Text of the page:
Bat Star

Scientific Name Patiria miniata

Native To Pacific Coast, from Alaska to Baja Mexico

Habitat Intertidal zone on the coast

Diet Omnivorous: eating both live and dead prey.

Size and Age Can grow to be 20 cm in diameter

Natural History

Bat stars are a pacific invertebrate dwelling in waters that are typically cold. They are so named for the bat-like webbing that exists between their five to nine arms. These animals come in a wide array of colors from red to green and can be solid colored or mottled in appearance. When bat stars reproduce, males and females release their gametes into the water, which are then carried out to sea where they unite. Bat stars are important to ocean ecosystems as they acts as detritivores and scavengers, cleaning the bottom of algae and dead animals.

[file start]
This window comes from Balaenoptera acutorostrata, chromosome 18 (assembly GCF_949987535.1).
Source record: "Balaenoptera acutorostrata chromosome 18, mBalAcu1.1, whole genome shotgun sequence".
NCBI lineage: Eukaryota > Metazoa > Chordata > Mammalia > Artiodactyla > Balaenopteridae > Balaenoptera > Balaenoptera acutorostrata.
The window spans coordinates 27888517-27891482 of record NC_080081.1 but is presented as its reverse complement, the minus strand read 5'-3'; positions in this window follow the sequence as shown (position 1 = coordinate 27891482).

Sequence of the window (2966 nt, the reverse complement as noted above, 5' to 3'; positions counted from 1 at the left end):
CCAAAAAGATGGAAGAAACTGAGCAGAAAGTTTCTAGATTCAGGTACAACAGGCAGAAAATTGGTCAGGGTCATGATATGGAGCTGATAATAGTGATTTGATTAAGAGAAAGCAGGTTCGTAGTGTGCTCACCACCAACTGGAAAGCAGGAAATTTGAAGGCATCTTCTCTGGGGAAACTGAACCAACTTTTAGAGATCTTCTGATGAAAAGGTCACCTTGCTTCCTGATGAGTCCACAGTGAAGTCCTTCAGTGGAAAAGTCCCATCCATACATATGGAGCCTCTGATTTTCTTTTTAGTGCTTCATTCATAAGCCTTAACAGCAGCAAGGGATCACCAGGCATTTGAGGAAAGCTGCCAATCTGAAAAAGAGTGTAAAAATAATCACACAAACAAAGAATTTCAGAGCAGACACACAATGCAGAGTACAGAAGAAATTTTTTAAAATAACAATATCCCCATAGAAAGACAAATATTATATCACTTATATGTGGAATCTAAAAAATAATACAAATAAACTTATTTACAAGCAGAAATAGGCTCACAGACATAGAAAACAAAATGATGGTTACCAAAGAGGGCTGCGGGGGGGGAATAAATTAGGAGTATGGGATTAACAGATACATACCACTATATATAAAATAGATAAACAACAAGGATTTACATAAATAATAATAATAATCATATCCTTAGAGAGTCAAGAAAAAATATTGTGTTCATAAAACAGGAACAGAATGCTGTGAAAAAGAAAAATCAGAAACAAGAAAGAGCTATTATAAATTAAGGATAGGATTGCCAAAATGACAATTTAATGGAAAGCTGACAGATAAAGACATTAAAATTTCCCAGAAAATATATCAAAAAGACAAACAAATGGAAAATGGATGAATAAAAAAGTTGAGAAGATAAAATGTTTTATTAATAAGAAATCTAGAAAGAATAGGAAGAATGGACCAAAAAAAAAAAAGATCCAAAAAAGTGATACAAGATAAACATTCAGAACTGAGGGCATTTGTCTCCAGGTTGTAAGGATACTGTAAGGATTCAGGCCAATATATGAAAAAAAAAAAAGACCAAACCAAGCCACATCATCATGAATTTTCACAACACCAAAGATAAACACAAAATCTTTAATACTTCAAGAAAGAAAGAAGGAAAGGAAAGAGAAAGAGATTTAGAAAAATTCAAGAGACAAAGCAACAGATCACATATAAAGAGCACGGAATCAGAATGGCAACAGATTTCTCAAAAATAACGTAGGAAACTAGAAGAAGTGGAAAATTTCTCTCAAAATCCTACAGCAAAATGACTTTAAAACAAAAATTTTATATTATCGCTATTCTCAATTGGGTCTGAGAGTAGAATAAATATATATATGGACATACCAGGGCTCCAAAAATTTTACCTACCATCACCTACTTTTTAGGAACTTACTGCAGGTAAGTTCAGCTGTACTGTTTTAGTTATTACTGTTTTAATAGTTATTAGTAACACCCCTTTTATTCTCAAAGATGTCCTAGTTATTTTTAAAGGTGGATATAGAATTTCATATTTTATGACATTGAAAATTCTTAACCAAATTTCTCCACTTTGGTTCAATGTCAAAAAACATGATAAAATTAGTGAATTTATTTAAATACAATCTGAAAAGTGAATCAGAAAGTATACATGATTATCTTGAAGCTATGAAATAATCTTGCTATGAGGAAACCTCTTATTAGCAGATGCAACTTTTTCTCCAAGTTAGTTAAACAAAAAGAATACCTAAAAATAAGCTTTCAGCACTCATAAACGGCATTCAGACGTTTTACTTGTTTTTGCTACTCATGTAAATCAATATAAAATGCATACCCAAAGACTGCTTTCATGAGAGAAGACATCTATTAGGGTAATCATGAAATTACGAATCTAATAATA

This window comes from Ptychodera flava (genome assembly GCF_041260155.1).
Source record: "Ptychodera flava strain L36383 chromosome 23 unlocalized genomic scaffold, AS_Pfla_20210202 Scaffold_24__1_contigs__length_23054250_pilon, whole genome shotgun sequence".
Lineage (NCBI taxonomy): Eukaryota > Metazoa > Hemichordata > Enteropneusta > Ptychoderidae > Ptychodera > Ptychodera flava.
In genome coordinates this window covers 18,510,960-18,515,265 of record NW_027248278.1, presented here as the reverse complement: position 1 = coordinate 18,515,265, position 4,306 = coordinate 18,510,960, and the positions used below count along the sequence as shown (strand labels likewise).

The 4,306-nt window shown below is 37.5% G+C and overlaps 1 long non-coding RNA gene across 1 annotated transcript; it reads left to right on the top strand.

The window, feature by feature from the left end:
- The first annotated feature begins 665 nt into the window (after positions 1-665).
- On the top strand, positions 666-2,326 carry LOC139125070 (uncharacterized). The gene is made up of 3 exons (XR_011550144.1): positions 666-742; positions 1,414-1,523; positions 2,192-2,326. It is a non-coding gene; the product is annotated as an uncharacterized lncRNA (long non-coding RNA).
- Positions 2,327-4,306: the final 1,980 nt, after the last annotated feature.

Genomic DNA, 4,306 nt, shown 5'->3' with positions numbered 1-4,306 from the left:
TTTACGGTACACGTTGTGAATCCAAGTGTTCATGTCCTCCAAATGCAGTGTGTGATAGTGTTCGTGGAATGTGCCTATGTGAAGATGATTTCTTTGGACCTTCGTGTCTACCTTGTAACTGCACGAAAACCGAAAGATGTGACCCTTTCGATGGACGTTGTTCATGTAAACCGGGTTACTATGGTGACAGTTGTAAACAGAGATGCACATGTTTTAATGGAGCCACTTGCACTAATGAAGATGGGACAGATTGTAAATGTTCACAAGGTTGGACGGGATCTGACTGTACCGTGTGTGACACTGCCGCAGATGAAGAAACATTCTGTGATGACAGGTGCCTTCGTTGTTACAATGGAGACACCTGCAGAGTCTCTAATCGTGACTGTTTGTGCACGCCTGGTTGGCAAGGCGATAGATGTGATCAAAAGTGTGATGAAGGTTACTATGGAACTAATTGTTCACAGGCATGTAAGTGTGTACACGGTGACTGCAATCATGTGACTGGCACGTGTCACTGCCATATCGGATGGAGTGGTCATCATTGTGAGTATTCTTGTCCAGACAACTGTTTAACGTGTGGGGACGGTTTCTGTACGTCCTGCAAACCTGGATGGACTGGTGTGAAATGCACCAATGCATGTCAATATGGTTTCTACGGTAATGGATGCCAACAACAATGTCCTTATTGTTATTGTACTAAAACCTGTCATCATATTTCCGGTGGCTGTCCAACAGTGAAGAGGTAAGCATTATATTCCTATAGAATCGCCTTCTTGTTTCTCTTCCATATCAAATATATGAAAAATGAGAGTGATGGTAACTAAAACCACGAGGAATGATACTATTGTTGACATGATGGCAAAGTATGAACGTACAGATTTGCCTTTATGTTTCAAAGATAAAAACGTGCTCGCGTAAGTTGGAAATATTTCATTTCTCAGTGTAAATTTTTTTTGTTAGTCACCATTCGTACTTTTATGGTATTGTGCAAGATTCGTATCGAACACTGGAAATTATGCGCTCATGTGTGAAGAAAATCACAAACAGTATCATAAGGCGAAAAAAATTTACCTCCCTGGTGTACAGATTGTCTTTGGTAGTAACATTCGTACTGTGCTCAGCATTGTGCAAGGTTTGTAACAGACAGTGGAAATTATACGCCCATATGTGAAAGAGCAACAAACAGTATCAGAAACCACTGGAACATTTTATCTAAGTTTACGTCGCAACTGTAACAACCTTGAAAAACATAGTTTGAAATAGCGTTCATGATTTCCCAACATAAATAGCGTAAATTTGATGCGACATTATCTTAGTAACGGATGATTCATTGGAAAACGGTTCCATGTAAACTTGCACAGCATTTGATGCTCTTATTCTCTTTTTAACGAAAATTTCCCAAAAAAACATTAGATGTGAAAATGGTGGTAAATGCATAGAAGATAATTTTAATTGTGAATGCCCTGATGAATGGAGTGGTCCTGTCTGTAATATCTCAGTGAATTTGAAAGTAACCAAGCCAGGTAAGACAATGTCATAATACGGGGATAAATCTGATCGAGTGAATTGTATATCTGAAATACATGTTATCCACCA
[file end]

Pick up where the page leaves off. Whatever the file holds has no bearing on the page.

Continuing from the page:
Least Concern

Conservation Status

Many ocean invertebrates requires delicate and balanced conditions to survive. For this reason they are known as an indicator species. When ocean conditions change, ocean invertebrates are the first to be affected. Rising ocean temperatures and ocean acidification (from urban and agricultural run-off) are some of the factors that alter the water quality of our oceans.

Interesting Facts

  • Uses a gill-like structure on its back to breathe.
  • Unlike other sea stars, it is unable to open clams
  • Each arm has a light sensing organ that is used to navigate their rocky environment and find prey.
  • Bat stars may engage in combat which includes pushing and laying an arm over their opponent.
  • To eat, a bat star covers its prey with its stomach, then secretes digestive juices which liquefy the food.